From the Bay State Montly
The Old Pittsfield Church And Its Three Meeting-Houses.
A Chapter of Evolution.By Mrs. H. M. Plunkett.
Surrounding the green oval that forms the local centre of Pittsfield, interspersed among other less pretentious structures, are six massive stone buildings, all erected within forty years, and containing in themselves an epitome of what goes to make up the best type of modern civilization, — the Berkshire Life Insurance Building, containing four banks, the post-office, the express, telegraph, and telephone headquarters, with doctors', lawyers', architects', and multitudinous other offices, is the centre of the business of the city; the Court House is the symbol of law and civil order; the Athenæum, with its public library, its art treasures, and its reading and lecture rooms, stands for the culture that enriches and ennobles; two handsome stone churches, Congregational and Episcopal, represent the religious principles that underlie New England life; and the fine Elizabethan house adjoining the Episcopal Church represents the homes for the maintenance and protection of which all these others exist. At the western extremity of the oval stands the soldiers' monument, a color-bearer, grasping the flag, his face turned westward toward the railway station, as if extending assurance of safety and peace to all newcomers. At night the electric light brilliantly illuminates all, and it takes a robust imagination to realize that only one hundred and twenty-five years ago the present newly made "city" of Pittsfield, containing 18,000 people, was reckoned a frontier town, had only five or six framed houses among its seven or eight hundred people, the rest being of logs, scattered in different parts of the six miles square of its territory, and several block-house forts to which neighboring families could flee when an Indian raid threatened; the garrison expenses paid by the Provincial government at Boston, though the garrison duty was performed by the citizens themselves, alternately mustered in and out, to stand guard or to work on their land.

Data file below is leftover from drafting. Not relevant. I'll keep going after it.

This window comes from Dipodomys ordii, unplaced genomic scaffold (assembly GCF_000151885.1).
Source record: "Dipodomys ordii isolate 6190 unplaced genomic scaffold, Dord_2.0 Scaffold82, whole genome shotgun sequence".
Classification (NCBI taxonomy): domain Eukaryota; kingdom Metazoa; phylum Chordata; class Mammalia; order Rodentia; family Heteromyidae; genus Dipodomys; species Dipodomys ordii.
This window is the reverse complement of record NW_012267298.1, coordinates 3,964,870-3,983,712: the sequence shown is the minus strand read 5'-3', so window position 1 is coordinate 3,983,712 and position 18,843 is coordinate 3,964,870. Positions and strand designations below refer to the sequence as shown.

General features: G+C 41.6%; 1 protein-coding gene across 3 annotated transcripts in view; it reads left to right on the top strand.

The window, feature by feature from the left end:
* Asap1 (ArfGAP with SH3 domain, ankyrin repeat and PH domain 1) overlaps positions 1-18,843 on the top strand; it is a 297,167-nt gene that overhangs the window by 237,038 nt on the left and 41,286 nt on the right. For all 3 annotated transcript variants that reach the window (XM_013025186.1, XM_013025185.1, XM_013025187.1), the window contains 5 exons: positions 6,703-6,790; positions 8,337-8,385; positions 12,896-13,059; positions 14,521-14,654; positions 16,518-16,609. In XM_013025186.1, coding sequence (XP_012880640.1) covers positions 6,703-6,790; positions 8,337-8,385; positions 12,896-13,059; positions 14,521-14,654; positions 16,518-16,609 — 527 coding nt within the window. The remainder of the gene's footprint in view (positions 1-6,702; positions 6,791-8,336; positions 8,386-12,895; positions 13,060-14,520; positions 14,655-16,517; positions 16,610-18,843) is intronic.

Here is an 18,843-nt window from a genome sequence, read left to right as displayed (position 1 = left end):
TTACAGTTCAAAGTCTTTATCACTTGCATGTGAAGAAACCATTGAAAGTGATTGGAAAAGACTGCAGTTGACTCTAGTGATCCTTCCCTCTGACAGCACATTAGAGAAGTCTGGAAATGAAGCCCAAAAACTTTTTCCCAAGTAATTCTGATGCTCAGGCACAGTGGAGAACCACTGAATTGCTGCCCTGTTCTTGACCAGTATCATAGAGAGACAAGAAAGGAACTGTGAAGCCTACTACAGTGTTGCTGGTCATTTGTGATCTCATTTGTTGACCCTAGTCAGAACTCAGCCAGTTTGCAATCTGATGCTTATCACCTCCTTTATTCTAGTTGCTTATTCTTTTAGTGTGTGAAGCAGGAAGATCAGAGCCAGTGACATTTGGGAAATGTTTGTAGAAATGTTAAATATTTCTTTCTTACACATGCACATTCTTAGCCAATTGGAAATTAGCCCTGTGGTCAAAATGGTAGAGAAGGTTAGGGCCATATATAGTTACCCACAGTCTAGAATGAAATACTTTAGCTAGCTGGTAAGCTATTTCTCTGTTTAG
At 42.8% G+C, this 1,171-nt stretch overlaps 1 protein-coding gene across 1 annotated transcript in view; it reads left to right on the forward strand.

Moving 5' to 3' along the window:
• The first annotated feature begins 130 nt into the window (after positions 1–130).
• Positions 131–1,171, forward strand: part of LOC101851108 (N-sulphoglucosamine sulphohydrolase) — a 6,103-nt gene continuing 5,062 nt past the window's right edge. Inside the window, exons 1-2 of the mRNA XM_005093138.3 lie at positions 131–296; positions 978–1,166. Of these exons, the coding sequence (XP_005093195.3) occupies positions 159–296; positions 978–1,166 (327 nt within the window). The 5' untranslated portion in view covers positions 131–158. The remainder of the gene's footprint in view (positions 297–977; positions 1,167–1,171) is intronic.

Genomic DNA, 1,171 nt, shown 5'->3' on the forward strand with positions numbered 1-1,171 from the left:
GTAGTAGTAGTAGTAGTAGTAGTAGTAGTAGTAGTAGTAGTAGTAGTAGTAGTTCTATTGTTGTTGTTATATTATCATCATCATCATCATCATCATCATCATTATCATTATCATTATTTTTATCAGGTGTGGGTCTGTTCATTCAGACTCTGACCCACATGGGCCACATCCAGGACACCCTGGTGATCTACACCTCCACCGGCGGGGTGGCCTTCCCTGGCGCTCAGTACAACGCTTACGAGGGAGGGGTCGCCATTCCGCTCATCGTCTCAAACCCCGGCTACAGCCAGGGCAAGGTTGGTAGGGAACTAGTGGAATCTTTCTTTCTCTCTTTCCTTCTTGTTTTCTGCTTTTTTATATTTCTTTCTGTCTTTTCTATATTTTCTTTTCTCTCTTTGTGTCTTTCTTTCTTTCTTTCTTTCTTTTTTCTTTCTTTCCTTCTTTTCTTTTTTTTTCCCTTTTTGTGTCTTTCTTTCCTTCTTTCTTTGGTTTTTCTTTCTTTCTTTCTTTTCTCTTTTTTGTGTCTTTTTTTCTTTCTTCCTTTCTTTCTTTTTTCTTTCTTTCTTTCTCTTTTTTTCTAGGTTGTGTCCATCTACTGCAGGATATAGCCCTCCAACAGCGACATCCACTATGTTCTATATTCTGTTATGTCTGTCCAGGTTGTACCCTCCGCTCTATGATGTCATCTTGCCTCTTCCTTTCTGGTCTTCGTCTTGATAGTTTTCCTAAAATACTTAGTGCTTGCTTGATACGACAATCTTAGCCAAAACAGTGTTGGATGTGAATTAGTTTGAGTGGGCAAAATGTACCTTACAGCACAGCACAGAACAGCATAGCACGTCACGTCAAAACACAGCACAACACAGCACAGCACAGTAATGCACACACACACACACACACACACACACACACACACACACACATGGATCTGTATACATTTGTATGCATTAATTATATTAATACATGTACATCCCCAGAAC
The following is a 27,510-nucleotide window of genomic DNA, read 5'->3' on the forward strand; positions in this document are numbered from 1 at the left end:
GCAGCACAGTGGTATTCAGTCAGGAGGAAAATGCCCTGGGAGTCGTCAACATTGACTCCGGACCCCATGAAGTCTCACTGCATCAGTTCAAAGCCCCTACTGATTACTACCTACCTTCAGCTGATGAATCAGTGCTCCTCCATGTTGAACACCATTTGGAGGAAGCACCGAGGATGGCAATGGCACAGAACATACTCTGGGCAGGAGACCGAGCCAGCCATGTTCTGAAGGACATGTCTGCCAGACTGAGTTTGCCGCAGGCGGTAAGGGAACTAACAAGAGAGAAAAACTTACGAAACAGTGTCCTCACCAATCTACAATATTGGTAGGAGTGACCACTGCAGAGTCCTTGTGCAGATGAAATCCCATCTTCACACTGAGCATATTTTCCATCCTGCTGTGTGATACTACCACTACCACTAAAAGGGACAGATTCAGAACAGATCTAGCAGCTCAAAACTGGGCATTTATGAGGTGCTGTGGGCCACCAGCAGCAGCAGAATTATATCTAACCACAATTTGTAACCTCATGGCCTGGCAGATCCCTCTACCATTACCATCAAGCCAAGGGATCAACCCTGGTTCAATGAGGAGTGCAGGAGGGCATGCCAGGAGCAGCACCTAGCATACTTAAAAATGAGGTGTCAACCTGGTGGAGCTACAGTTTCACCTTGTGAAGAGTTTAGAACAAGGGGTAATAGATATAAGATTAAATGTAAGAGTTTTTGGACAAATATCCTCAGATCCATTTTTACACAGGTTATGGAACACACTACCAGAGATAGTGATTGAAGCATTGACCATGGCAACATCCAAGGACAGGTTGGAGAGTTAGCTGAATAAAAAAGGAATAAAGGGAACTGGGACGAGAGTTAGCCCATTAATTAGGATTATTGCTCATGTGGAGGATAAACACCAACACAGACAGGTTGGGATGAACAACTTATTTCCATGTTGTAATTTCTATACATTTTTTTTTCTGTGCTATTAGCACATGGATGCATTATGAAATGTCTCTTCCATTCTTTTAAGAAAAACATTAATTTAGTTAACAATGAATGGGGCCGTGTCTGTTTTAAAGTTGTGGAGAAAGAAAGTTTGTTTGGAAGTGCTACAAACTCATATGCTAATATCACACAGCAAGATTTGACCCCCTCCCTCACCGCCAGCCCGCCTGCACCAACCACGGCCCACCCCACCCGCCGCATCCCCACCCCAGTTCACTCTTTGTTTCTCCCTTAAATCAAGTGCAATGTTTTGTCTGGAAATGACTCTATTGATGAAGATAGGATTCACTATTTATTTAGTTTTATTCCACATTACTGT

The First Meeting-House.
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